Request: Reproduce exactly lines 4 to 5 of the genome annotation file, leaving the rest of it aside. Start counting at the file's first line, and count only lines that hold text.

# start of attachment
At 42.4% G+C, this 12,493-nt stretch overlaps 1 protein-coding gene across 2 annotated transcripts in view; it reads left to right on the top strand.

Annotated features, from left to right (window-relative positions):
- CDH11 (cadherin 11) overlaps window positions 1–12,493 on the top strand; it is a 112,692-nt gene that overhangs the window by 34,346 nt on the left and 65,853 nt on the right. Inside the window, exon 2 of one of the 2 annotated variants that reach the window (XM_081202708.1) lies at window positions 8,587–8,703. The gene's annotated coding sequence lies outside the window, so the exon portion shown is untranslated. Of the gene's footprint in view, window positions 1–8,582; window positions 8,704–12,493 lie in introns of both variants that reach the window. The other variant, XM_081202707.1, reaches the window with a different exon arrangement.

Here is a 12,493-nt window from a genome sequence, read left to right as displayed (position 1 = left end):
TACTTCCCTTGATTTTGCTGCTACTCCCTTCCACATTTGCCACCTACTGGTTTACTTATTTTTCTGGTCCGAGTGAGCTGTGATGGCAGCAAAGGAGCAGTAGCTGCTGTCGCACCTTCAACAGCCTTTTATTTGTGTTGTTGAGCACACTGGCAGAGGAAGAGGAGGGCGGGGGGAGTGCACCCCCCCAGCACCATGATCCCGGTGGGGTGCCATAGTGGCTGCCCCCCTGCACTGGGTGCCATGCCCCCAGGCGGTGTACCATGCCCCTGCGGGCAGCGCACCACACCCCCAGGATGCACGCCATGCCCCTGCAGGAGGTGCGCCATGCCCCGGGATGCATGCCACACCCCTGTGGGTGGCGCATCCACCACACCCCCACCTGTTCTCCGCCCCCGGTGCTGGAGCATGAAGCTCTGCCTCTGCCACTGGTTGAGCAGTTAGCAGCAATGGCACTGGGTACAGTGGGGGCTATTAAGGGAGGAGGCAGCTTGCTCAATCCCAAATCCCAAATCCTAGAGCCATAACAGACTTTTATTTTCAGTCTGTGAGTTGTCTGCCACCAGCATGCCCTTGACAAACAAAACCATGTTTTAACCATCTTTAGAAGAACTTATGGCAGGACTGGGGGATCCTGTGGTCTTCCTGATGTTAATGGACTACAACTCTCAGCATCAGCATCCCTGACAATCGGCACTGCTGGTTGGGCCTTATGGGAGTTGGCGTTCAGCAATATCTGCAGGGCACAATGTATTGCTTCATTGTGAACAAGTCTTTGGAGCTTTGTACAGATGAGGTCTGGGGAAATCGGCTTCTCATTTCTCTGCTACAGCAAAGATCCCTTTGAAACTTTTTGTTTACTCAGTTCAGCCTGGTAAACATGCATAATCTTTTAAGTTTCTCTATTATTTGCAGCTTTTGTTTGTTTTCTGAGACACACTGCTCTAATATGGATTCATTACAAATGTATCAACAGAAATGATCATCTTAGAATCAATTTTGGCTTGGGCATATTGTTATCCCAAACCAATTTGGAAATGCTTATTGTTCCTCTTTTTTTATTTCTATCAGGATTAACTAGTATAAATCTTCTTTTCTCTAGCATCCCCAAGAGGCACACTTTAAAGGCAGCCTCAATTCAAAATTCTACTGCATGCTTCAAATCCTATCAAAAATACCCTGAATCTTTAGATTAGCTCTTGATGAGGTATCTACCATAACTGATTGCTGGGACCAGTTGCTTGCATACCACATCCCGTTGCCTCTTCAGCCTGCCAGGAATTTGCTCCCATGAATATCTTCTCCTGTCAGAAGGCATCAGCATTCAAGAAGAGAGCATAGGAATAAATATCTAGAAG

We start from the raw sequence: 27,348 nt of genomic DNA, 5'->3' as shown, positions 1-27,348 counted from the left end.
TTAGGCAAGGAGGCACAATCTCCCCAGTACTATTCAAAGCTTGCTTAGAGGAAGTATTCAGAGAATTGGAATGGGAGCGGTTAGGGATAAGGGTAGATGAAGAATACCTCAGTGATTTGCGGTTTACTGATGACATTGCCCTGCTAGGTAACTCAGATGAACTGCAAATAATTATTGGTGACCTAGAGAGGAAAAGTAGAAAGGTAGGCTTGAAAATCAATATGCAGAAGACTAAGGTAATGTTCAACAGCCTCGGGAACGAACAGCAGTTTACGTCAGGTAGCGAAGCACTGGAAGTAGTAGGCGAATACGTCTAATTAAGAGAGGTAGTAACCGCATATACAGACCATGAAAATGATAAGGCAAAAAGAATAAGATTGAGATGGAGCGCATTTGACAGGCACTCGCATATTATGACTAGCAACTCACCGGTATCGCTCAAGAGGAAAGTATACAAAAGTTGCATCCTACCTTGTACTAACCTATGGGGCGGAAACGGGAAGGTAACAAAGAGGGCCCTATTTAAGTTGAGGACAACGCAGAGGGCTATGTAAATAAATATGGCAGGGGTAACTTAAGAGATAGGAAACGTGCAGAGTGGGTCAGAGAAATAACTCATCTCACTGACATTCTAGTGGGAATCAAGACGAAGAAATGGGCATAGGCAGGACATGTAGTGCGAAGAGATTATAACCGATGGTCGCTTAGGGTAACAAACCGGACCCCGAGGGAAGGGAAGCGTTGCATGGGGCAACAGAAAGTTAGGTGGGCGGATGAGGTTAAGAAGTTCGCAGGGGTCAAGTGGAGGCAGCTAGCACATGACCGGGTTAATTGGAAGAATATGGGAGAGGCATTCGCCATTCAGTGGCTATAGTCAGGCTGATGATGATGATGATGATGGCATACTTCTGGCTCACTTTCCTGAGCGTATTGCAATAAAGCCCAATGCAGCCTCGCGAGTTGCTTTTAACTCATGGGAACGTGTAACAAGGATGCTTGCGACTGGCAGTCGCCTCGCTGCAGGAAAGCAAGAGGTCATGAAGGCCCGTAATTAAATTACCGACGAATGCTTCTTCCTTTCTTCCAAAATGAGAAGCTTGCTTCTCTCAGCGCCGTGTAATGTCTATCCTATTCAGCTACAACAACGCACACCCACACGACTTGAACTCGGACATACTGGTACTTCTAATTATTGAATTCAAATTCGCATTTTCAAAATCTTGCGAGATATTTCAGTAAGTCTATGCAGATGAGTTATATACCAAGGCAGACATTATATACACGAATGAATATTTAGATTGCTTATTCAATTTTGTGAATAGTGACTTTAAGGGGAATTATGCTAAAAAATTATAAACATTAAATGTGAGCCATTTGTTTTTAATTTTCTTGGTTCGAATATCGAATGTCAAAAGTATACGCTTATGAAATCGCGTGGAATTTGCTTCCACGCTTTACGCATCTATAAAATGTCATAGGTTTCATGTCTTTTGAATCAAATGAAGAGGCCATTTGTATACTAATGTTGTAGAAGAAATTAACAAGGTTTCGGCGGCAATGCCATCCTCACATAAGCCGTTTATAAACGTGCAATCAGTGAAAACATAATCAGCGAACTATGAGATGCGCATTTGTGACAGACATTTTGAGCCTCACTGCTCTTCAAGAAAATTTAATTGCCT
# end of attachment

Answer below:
Here is a 12,493-nt window from a genome sequence, read left to right as displayed (position 1 = left end):
TACTTCCCTTGATTTTGCTGCTACTCCCTTCCACATTTGCCACCTACTGGTTTACTTATTTTTCTGGTCCGAGTGAGCTGTGATGGCAGCAAAGGAGCAGTAGCTGCTGTCGCACCTTCAACAGCCTTTTATTTGTGTTGTTGAGCACACTGGCAGAGGAAGAGGAGGGCGGGGGGAGTGCACCCCCCCAGCACCATGATCCCGGTGGGGTGCCATAGTGGCTGCCCCCCTGCACTGGGTGCCATGCCCCCAGGCGGTGTACCATGCCCCTGCGGGCAGCGCACCACACCCCCAGGATGCACGCCATGCCCCTGCAGGAGGTGCGCCATGCCCCGGGATGCATGCCACACCCCTGTGGGTGGCGCATCCACCACACCCCCACCTGTTCTCCGCCCCCGGTGCTGGAGCATGAAGCTCTGCCTCTGCCACTGGTTGAGCAGTTAGCAGCAATGGCACTGGGTACAGTGGGGGCTATTAAGGGAGGAGGCAGCTTGCTCAATCCCAAATCCCAAATCCTAGAGCCATAACAGACTTTTATTTTCAGTCTGTGAGTTGTCTGCCACCAGCATGCCCTTGACAAACAAAACCATGTTTTAACCATCTTTAGAAGAACTTATGGCAGGACTGGGGGATCCTGTGGTCTTCCTGATGTTAATGGACTACAACTCTCAGCATCAGCATCCCTGACAATCGGCACTGCTGGTTGGGCCTTATGGGAGTTGGCGTTCAGCAATATCTGCAGGGCACAATGTATTGCTTCATTGTGAACAAGTCTTTGGAGCTTTGTACAGATGAGGTCTGGGGAAATCGGCTTCTCATTTCTCTGCTACAGCAAAGATCCCTTTGAAACTTTTTGTTTACTCAGTTCAGCCTGGTAAACATGCATAATCTTTTAAGTTTCTCTATTATTTGCAGCTTTTGTTTGTTTTCTGAGACACACTGCTCTAATATGGATTCATTACAAATGTATCAACAGAAATGATCATCTTAGAATCAATTTTGGCTTGGGCATATTGTTATCCCAAACCAATTTGGAAATGCTTATTGTTCCTCTTTTTTTATTTCTATCAGGATTAACTAGTATAAATCTTCTTTTCTCTAGCATCCCCAAGAGGCACACTTTAAAGGCAGCCTCAATTCAAAATTCTACTGCATGCTTCAAATCCTATCAAAAATACCCTGAATCTTTAGATTAGCTCTTGATGAGGTATCTACCATAACTGATTGCTGGGACCAGTTGCTTGCATACCACATCCCGTTGCCTCTTCAGCCTGCCAGGAATTTGCTCCCATGAATATCTTCTCCTGTCAGAAGGCATCAGCATTCAAGAAGAGAGCATAGGAATAAATATCTAGAAG